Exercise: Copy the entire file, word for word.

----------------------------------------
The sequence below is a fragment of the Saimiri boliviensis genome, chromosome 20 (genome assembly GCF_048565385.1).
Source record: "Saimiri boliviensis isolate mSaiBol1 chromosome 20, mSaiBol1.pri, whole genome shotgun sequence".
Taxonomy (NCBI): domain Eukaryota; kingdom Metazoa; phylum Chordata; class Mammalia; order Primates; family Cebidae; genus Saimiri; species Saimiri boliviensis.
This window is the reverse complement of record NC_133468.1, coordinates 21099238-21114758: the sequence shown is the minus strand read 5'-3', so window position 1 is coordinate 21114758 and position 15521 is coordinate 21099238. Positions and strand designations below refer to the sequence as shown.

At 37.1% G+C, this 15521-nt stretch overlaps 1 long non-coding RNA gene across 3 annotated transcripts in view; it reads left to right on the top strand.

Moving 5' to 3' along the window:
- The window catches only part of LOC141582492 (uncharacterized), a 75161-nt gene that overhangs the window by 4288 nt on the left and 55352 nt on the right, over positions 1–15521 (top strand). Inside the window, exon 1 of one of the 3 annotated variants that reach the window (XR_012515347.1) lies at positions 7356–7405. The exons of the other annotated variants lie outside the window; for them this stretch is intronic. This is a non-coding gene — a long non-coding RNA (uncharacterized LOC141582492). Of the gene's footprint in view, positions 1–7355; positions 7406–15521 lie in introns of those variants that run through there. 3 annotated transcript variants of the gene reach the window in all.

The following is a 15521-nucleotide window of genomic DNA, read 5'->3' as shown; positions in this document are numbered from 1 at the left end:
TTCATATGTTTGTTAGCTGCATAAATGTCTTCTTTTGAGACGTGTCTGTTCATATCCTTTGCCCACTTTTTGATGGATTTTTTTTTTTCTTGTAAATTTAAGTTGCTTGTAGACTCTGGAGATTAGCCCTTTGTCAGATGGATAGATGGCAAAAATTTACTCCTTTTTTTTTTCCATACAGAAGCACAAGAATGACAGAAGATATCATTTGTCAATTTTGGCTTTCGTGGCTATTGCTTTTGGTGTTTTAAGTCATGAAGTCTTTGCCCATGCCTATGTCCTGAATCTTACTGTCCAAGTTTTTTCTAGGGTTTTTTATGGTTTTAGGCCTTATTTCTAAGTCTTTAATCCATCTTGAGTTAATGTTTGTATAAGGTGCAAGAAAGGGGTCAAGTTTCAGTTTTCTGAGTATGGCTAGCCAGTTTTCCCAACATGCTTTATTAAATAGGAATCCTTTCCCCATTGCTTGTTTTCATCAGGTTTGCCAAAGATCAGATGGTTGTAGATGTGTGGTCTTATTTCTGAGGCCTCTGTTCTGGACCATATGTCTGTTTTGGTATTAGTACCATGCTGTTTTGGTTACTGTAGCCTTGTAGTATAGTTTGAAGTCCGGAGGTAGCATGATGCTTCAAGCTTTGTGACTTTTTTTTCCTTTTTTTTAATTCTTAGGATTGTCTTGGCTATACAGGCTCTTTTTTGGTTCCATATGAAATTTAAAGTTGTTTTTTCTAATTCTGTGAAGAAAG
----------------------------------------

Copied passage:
The sequence below is a fragment of the Saimiri boliviensis genome, chromosome 20 (genome assembly GCF_048565385.1).
Source record: "Saimiri boliviensis isolate mSaiBol1 chromosome 20, mSaiBol1.pri, whole genome shotgun sequence".
Taxonomy (NCBI): domain Eukaryota; kingdom Metazoa; phylum Chordata; class Mammalia; order Primates; family Cebidae; genus Saimiri; species Saimiri boliviensis.
This window is the reverse complement of record NC_133468.1, coordinates 21099238-21114758: the sequence shown is the minus strand read 5'-3', so window position 1 is coordinate 21114758 and position 15521 is coordinate 21099238. Positions and strand designations below refer to the sequence as shown.

At 37.1% G+C, this 15521-nt stretch overlaps 1 long non-coding RNA gene across 3 annotated transcripts in view; it reads left to right on the top strand.

Moving 5' to 3' along the window:
- The window catches only part of LOC141582492 (uncharacterized), a 75161-nt gene that overhangs the window by 4288 nt on the left and 55352 nt on the right, over positions 1–15521 (top strand). Inside the window, exon 1 of one of the 3 annotated variants that reach the window (XR_012515347.1) lies at positions 7356–7405. The exons of the other annotated variants lie outside the window; for them this stretch is intronic. This is a non-coding gene — a long non-coding RNA (uncharacterized LOC141582492). Of the gene's footprint in view, positions 1–7355; positions 7406–15521 lie in introns of those variants that run through there. 3 annotated transcript variants of the gene reach the window in all.

The following is a 15521-nucleotide window of genomic DNA, read 5'->3' as shown; positions in this document are numbered from 1 at the left end:
TTCATATGTTTGTTAGCTGCATAAATGTCTTCTTTTGAGACGTGTCTGTTCATATCCTTTGCCCACTTTTTGATGGATTTTTTTTTTTCTTGTAAATTTAAGTTGCTTGTAGACTCTGGAGATTAGCCCTTTGTCAGATGGATAGATGGCAAAAATTTACTCCTTTTTTTTTTCCATACAGAAGCACAAGAATGACAGAAGATATCATTTGTCAATTTTGGCTTTCGTGGCTATTGCTTTTGGTGTTTTAAGTCATGAAGTCTTTGCCCATGCCTATGTCCTGAATCTTACTGTCCAAGTTTTTTCTAGGGTTTTTTATGGTTTTAGGCCTTATTTCTAAGTCTTTAATCCATCTTGAGTTAATGTTTGTATAAGGTGCAAGAAAGGGGTCAAGTTTCAGTTTTCTGAGTATGGCTAGCCAGTTTTCCCAACATGCTTTATTAAATAGGAATCCTTTCCCCATTGCTTGTTTTCATCAGGTTTGCCAAAGATCAGATGGTTGTAGATGTGTGGTCTTATTTCTGAGGCCTCTGTTCTGGACCATATGTCTGTTTTGGTATTAGTACCATGCTGTTTTGGTTACTGTAGCCTTGTAGTATAGTTTGAAGTCCGGAGGTAGCATGATGCTTCAAGCTTTGTGACTTTTTTTTCCTTTTTTTTAATTCTTAGGATTGTCTTGGCTATACAGGCTCTTTTTTGGTTCCATATGAAATTTAAAGTTGTTTTTTCTAATTCTGTGAAGAAAG